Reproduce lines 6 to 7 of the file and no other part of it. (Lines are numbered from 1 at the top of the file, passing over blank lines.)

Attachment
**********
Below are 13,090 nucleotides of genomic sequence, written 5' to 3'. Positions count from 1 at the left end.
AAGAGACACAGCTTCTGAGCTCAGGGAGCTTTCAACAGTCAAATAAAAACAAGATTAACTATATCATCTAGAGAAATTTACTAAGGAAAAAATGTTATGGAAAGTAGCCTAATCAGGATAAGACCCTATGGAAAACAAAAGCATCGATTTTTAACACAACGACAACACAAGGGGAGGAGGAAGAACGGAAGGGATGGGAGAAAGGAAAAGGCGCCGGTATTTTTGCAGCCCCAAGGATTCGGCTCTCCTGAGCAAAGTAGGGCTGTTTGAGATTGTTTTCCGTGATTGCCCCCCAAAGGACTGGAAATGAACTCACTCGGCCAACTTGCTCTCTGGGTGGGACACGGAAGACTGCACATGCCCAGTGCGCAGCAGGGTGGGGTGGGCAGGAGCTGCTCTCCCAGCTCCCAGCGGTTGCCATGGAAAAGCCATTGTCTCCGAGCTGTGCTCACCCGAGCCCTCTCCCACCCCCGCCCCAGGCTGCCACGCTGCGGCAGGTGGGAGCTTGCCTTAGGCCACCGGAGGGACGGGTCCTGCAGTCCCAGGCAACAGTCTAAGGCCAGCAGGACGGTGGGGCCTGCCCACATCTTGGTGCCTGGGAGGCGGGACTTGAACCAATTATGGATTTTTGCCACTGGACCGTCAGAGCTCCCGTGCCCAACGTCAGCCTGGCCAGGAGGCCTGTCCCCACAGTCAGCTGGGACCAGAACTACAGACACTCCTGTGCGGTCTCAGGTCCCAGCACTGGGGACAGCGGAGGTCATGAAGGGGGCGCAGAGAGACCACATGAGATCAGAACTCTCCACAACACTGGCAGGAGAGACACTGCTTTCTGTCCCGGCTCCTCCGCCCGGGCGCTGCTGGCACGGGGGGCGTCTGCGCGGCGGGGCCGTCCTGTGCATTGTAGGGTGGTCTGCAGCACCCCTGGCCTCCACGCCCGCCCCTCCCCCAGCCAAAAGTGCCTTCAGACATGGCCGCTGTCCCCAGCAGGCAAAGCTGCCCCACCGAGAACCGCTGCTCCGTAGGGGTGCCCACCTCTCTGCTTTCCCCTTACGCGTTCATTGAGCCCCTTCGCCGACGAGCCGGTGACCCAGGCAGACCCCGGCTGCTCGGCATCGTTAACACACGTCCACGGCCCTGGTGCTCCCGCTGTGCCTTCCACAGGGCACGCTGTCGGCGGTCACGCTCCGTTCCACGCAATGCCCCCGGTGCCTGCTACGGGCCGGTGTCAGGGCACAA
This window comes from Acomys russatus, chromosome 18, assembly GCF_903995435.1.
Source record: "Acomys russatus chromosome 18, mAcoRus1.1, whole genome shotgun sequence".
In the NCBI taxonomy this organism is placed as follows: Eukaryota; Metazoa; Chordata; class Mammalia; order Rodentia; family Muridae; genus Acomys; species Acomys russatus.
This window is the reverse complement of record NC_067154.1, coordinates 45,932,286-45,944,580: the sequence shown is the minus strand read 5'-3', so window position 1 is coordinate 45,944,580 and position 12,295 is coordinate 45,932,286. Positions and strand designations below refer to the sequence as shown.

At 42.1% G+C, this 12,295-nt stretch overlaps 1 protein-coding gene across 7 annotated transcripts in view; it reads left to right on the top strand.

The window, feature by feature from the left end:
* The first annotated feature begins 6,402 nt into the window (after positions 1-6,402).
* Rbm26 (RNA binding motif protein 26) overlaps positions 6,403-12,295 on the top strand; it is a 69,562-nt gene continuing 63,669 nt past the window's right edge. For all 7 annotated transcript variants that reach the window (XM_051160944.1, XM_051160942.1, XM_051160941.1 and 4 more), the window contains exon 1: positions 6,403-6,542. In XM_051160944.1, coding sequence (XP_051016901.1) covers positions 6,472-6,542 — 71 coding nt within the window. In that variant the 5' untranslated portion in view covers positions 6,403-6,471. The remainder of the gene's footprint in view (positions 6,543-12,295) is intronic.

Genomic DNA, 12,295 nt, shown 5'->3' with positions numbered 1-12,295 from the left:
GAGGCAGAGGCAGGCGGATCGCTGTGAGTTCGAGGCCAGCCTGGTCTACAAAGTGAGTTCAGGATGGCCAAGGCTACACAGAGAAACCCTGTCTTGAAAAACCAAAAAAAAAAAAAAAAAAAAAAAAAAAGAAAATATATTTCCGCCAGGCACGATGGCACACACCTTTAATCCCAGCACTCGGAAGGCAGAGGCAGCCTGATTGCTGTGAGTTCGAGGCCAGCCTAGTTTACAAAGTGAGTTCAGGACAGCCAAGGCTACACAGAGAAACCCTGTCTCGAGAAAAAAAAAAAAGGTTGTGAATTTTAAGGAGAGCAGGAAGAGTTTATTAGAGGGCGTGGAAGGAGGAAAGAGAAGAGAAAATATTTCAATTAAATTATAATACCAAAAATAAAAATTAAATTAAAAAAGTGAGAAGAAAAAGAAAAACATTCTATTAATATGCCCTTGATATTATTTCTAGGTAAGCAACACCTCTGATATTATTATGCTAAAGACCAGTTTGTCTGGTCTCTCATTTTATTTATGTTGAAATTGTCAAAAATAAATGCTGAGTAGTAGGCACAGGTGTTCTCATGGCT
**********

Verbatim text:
This window is the reverse complement of record NC_067154.1, coordinates 45,932,286-45,944,580: the sequence shown is the minus strand read 5'-3', so window position 1 is coordinate 45,944,580 and position 12,295 is coordinate 45,932,286. Positions and strand designations below refer to the sequence as shown.

At 42.1% G+C, this 12,295-nt stretch overlaps 1 protein-coding gene across 7 annotated transcripts in view; it reads left to right on the top strand.